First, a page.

Now Absalom, David’s son, had a beautiful sister, whose name was Tamar. And after a time Amnon, David’s son, loved her. But he would not listen to her, and being stronger than she, he violated her and lay with her. — II Samuel 13:1, 14
Now Dinah the daughter of Leah, whom she had borne to Jacob, went out to see the women of the land. And when Shechem the son of Hamor the Hivite, the prince of the land, saw her, he seized her and lay with her and humiliated her. — Genesis 34:1
Two women. Two stories. Similar plots. Tamar and Dinah. They were beautiful young women living in ancient times, in a culture where men dominated. Lusted after by wicked men, perhaps with an accomplice or two, they were horribly raped and then shunned by their attackers. I can imagine their tears and nightmares continued for nights on end. Both their fathers remained silent and did nothing to console or protect their broken daughters. Because of the times, no one would marry them because they had been defiled. Finally, following the rapes, their brothers carried out twisted justice that only further scarred their already shattered reputation. And then their stories end.
The same rush of emotions flood over me as I read each tale: inexplicable evil, no one to speak up for them, and justice carried out wrongly. We do not see the lives of Tamar and Dinah unfold, but we see just enough to know that God cares. He has allowed their stories to be written down and passed on for thousands of years so that we would know they are important to the story of Christ redeeming a very fallen and broken world. He has heard their cries and He hears ours, too.
Thankfully, we have the privilege of knowing another story. There is a third woman whose name is Mary Magdalene. We don’t know Mary’s childhood or her whole life story, but I can only imagine she was abused as well. She had seven demons in her. She was known as a prostitute, self-mutilator, and participant in countless other sins and erratic behavior. She was a social outcast. Nobody wanted to be her or around her. Until Jesus came along. He cast out her demons and changed her into a different person. If he were speaking to her, he might say something like this:
Fear not, for you will not be ashamed; be not confounded, for you will not be disgraced; for you will forget the shame of your youth, and the reproach of your widowhood you will remember no more. For your Maker is your husband, the LORD of hosts is his name; and the Holy One of Israel is your Redeemer, the God of the whole earth he is called. — Isaiah 54:4–5
Jesus deals gently with Mary Magdalene. He welcomes her. He listens to her. He heals her. He protects her. He exalts her. Out of all His disciples and followers, she is the first to witness His glory after His resurrection (Mark 16:9).
Time after time in the Bible, God empowers women with these tender words. Mary Magdalene is not the only one, He also changes the lives of many others: Ruth, Esther, Anna (Luke 2:36–37), the Samaritan woman at the well (John 4:1–26), the woman who washes Jesus’ feet (Luke 7:36–50), and the women who assist Jesus in His ministry (Luke 8:2–3), to name a few. They are evidences of the glory He receives through the actions of those who have learned to trust him.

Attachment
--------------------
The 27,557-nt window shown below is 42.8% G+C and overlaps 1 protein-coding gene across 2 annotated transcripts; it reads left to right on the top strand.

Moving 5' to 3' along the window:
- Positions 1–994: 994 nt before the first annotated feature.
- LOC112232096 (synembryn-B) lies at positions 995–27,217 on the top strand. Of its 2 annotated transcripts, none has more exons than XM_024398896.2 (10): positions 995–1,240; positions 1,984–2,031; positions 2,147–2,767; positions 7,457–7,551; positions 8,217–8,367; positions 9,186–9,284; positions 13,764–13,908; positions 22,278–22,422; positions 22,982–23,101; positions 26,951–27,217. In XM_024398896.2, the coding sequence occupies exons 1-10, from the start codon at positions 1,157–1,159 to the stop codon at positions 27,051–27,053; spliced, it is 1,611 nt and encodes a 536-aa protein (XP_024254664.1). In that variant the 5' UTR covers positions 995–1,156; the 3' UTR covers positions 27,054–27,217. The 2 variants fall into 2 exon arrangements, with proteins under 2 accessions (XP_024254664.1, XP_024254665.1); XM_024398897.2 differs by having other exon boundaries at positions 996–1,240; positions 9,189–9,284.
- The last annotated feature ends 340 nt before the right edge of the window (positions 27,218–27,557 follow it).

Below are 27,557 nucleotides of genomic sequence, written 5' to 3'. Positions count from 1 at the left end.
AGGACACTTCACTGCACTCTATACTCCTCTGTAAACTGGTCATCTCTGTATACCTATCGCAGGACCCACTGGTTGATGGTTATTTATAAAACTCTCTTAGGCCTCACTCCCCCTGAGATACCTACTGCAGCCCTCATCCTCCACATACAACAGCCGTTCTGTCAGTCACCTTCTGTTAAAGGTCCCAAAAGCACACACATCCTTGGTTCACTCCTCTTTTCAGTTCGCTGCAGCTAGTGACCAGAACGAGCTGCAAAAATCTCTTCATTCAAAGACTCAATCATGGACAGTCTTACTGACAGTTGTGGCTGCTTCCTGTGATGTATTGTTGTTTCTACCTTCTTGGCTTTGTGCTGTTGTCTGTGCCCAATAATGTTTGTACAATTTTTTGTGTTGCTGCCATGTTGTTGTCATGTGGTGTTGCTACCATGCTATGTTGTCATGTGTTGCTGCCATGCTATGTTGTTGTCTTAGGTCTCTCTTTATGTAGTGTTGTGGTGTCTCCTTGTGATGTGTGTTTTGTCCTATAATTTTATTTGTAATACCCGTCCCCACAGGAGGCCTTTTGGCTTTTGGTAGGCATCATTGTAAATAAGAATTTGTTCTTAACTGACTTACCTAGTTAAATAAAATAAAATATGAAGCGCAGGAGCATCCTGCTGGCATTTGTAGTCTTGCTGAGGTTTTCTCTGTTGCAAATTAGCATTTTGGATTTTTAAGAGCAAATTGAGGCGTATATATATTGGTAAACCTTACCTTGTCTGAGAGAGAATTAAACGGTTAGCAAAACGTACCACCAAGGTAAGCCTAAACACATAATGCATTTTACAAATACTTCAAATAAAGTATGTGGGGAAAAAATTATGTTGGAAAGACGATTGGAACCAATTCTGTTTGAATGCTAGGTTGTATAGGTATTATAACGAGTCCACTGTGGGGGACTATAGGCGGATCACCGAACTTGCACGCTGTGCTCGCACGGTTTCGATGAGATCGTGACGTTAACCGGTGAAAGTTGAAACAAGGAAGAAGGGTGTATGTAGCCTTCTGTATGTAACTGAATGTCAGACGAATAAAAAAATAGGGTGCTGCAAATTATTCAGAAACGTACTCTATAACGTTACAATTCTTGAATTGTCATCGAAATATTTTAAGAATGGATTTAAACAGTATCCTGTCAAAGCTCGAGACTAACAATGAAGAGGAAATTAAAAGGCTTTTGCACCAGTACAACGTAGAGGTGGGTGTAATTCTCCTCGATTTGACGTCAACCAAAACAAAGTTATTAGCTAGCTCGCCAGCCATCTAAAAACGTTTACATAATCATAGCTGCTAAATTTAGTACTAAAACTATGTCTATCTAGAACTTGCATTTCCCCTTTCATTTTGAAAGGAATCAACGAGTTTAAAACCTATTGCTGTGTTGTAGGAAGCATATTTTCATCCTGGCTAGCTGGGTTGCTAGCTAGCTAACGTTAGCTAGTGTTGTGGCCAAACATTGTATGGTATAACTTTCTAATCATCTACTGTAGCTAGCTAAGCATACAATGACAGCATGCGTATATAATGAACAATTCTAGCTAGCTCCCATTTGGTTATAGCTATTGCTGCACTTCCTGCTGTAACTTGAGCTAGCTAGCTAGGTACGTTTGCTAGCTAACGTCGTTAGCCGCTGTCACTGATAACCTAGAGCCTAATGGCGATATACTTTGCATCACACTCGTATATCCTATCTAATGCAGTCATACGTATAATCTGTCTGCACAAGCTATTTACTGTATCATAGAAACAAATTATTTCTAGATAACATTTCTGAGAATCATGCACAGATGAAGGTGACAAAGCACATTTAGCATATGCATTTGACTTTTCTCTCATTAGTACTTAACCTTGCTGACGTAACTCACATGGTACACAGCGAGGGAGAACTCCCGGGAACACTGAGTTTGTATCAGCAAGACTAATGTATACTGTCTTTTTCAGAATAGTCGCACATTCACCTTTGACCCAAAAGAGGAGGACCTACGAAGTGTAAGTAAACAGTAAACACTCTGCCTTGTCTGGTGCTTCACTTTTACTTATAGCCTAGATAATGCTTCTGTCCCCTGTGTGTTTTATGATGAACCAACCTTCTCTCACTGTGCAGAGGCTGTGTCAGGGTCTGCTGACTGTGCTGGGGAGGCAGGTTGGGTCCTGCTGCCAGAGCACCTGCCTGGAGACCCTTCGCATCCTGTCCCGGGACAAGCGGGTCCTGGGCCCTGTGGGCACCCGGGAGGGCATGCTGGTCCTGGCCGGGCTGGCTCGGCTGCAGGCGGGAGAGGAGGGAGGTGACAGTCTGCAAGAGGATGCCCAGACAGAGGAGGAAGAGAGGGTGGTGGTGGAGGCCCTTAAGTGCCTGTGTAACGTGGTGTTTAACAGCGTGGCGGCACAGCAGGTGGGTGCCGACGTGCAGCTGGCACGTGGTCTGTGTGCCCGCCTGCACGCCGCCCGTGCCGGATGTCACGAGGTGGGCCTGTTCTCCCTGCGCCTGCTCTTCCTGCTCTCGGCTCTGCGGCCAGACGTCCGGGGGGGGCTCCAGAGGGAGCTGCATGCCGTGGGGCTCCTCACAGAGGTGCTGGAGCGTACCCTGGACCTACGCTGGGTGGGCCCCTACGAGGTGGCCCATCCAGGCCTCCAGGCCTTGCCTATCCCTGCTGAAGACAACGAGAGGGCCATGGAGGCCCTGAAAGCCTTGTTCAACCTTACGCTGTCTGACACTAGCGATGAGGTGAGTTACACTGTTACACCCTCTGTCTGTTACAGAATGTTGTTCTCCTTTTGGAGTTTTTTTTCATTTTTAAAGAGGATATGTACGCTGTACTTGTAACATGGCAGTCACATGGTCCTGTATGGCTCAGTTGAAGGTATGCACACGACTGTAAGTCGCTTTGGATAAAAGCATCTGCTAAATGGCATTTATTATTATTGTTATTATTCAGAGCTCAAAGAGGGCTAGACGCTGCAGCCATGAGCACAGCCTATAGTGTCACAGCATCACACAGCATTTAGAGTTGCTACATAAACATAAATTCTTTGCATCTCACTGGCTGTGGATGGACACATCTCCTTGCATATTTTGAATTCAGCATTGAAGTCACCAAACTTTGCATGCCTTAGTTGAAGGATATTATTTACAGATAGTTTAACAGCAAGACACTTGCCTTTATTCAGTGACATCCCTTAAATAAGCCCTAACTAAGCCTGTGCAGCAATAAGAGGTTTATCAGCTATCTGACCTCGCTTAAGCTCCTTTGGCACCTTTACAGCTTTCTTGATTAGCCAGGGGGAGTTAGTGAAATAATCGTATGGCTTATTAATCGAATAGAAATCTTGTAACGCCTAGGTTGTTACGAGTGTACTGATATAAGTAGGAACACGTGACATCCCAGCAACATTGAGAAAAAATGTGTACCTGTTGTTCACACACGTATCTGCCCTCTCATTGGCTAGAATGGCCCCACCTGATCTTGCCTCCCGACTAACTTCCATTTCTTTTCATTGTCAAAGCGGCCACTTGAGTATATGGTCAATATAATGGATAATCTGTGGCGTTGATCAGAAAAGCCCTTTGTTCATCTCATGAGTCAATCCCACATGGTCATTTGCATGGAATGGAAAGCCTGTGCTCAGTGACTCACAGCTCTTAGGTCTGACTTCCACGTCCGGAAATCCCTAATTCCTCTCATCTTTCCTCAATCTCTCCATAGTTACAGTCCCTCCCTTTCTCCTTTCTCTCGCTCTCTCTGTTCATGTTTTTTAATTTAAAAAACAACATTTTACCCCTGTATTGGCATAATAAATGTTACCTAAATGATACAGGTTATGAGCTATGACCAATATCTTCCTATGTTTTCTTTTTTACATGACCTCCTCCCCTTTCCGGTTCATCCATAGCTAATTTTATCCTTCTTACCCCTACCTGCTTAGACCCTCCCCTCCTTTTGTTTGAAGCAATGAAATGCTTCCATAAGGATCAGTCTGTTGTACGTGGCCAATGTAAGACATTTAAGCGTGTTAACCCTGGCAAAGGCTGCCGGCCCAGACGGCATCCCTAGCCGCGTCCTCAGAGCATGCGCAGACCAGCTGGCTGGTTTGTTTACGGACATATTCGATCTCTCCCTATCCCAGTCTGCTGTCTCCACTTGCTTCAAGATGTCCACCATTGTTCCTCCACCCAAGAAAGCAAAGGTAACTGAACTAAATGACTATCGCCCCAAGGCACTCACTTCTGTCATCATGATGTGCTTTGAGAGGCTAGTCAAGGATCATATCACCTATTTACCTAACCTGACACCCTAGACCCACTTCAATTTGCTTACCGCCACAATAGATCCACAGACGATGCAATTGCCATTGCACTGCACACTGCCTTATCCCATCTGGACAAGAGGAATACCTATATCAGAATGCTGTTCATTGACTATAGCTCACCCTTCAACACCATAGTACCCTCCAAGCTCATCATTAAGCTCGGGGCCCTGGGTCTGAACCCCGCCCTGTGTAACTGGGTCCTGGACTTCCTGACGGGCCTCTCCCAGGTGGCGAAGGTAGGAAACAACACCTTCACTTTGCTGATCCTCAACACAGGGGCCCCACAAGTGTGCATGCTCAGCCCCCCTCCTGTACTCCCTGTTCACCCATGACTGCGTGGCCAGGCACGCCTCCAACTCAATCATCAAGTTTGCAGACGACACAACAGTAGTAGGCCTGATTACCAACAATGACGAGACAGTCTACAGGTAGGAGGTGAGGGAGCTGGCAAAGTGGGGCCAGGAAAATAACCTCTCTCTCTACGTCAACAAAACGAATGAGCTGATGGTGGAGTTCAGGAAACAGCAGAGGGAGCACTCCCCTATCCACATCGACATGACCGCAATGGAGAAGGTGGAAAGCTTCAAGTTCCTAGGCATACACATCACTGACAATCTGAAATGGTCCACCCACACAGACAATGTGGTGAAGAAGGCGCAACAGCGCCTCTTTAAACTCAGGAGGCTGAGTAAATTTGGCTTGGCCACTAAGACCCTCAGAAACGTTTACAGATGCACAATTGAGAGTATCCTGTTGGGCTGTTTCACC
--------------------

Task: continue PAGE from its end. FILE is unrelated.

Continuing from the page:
Jesus extends this work of healing into the lives of His people today, as countless men and women can identify with Tamar, Dinah, and Mary Magdalene. Maybe you can, too. Especially in cities like Philadelphia, Wilmington, and Camden, violence is rampant and starts in childhood. Screwed up family systems place children in abusive situations. Violence is demonstrated in the form of bullets. Police action may not change the circumstances and may feel more like the enemy than safety. Numerous times I have driven down Collings Avenue in Camden to see grade school or middle school children yelling, fighting, or hitting each other. Their mothers are sometimes standing in the background cheering them on. My own story isn’t the same as Tamar or Dinah or bullied school children, but life hasn’t been easy either. I’ve had people hurt me, and others who haven’t helped me like they should have done. The same pattern of inexplicable evil: no one to speak up for them, and justice carried out wrongly still happens.
Because we have the privilege of seeing how Jesus works in the lives of His people in the Bible, we can know that He will do the same for us. In fact, He gave the ultimate sign of love: He gave up His life for us.
But God demonstrates his own love for us in this, while we were still sinners, Christ died for us. — Romans 5:8
For he has rescued us from the dominion of darkness and brought us into the kingdom of the Son he loves. — Colossians 1:13
I can assure you that healing does happen because it’s happened to me. My story has moved beyond any horrific circumstances. Through His great love for me, He has completely changed my life, made me a new person, and still blesses me far beyond what I could ever imagine. He can, and will, make an addendum to any harrowing tale: continued grace, continued healing, and a story to be continued.
Being confident of this, that he who began a good work in you will carry it on to completion until the day of Christ Jesus. — Philippians 1:6
“Where, O death, is your victory?
Where, O death, is your sting?”
But thanks be to God! He gives us the victory through our Lord Jesus Christ. — I Corinthians 15:55, 57
I would like to thank my friend Reverend Matthew Fisher for his preaching every Sunday night and encouragement in writing this blog post. You can listen to his sermons at www.villagepca.org.